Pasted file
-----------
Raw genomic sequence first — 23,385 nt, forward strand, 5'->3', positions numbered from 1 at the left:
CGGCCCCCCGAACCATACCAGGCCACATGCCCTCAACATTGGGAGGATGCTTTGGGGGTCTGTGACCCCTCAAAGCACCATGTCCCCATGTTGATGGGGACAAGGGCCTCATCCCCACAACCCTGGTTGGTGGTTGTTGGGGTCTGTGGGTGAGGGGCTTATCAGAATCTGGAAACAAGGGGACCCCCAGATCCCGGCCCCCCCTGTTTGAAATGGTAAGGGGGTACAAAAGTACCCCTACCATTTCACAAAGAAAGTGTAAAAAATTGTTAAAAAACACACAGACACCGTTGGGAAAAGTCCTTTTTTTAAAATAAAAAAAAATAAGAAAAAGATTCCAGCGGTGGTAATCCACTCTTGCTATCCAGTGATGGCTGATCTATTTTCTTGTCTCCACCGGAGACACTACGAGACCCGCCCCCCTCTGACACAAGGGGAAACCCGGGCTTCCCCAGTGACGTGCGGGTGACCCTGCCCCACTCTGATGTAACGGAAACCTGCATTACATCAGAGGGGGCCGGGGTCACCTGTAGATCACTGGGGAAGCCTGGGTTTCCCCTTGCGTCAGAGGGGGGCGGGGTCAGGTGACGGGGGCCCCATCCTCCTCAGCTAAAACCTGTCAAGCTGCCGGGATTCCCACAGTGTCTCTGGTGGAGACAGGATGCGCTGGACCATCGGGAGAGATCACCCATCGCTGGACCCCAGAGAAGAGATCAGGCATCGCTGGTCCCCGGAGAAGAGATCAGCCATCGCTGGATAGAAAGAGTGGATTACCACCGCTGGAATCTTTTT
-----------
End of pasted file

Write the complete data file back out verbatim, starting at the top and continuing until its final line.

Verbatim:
Raw genomic sequence first — 23,385 nt, forward strand, 5'->3', positions numbered from 1 at the left:
CGGCCCCCCGAACCATACCAGGCCACATGCCCTCAACATTGGGAGGATGCTTTGGGGGTCTGTGACCCCTCAAAGCACCATGTCCCCATGTTGATGGGGACAAGGGCCTCATCCCCACAACCCTGGTTGGTGGTTGTTGGGGTCTGTGGGTGAGGGGCTTATCAGAATCTGGAAACAAGGGGACCCCCAGATCCCGGCCCCCCCTGTTTGAAATGGTAAGGGGGTACAAAAGTACCCCTACCATTTCACAAAGAAAGTGTAAAAAATTGTTAAAAAACACACAGACACCGTTGGGAAAAGTCCTTTTTTTAAAATAAAAAAAAATAAGAAAAAGATTCCAGCGGTGGTAATCCACTCTTGCTATCCAGTGATGGCTGATCTATTTTCTTGTCTCCACCGGAGACACTACGAGACCCGCCCCCCTCTGACACAAGGGGAAACCCGGGCTTCCCCAGTGACGTGCGGGTGACCCTGCCCCACTCTGATGTAACGGAAACCTGCATTACATCAGAGGGGGCCGGGGTCACCTGTAGATCACTGGGGAAGCCTGGGTTTCCCCTTGCGTCAGAGGGGGGCGGGGTCAGGTGACGGGGGCCCCATCCTCCTCAGCTAAAACCTGTCAAGCTGCCGGGATTCCCACAGTGTCTCTGGTGGAGACAGGATGCGCTGGACCATCGGGAGAGATCACCCATCGCTGGACCCCAGAGAAGAGATCAGGCATCGCTGGTCCCCGGAGAAGAGATCAGCCATCGCTGGATAGAAAGAGTGGATTACCACCGCTGGAATCTTTTT